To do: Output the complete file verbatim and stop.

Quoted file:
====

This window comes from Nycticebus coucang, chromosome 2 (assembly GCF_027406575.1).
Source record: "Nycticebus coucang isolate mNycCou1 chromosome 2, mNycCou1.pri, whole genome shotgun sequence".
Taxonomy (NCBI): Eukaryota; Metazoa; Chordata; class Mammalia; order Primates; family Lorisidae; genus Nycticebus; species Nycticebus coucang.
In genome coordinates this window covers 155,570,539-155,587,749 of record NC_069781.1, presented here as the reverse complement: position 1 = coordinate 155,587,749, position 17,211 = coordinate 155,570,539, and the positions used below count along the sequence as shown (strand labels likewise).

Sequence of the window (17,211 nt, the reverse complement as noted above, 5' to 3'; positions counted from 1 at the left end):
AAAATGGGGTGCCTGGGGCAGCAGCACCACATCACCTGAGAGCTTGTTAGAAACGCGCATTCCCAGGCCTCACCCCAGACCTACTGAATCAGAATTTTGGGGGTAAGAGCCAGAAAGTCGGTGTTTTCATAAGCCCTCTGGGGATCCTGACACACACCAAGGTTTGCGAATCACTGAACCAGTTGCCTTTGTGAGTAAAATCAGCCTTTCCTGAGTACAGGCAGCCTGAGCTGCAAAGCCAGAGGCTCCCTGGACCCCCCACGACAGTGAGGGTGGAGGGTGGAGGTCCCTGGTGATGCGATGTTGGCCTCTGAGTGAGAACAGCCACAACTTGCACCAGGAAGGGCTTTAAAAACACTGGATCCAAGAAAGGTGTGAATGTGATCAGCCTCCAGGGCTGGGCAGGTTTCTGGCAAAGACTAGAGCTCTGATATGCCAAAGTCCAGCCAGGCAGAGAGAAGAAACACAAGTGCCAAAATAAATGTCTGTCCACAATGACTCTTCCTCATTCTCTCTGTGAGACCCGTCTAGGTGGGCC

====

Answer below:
This window comes from Nycticebus coucang, chromosome 2 (assembly GCF_027406575.1).
Source record: "Nycticebus coucang isolate mNycCou1 chromosome 2, mNycCou1.pri, whole genome shotgun sequence".
Taxonomy (NCBI): Eukaryota; Metazoa; Chordata; class Mammalia; order Primates; family Lorisidae; genus Nycticebus; species Nycticebus coucang.
In genome coordinates this window covers 155,570,539-155,587,749 of record NC_069781.1, presented here as the reverse complement: position 1 = coordinate 155,587,749, position 17,211 = coordinate 155,570,539, and the positions used below count along the sequence as shown (strand labels likewise).

Sequence of the window (17,211 nt, the reverse complement as noted above, 5' to 3'; positions counted from 1 at the left end):
AAAATGGGGTGCCTGGGGCAGCAGCACCACATCACCTGAGAGCTTGTTAGAAACGCGCATTCCCAGGCCTCACCCCAGACCTACTGAATCAGAATTTTGGGGGTAAGAGCCAGAAAGTCGGTGTTTTCATAAGCCCTCTGGGGATCCTGACACACACCAAGGTTTGCGAATCACTGAACCAGTTGCCTTTGTGAGTAAAATCAGCCTTTCCTGAGTACAGGCAGCCTGAGCTGCAAAGCCAGAGGCTCCCTGGACCCCCCACGACAGTGAGGGTGGAGGGTGGAGGTCCCTGGTGATGCGATGTTGGCCTCTGAGTGAGAACAGCCACAACTTGCACCAGGAAGGGCTTTAAAAACACTGGATCCAAGAAAGGTGTGAATGTGATCAGCCTCCAGGGCTGGGCAGGTTTCTGGCAAAGACTAGAGCTCTGATATGCCAAAGTCCAGCCAGGCAGAGAGAAGAAACACAAGTGCCAAAATAAATGTCTGTCCACAATGACTCTTCCTCATTCTCTCTGTGAGACCCGTCTAGGTGGGCC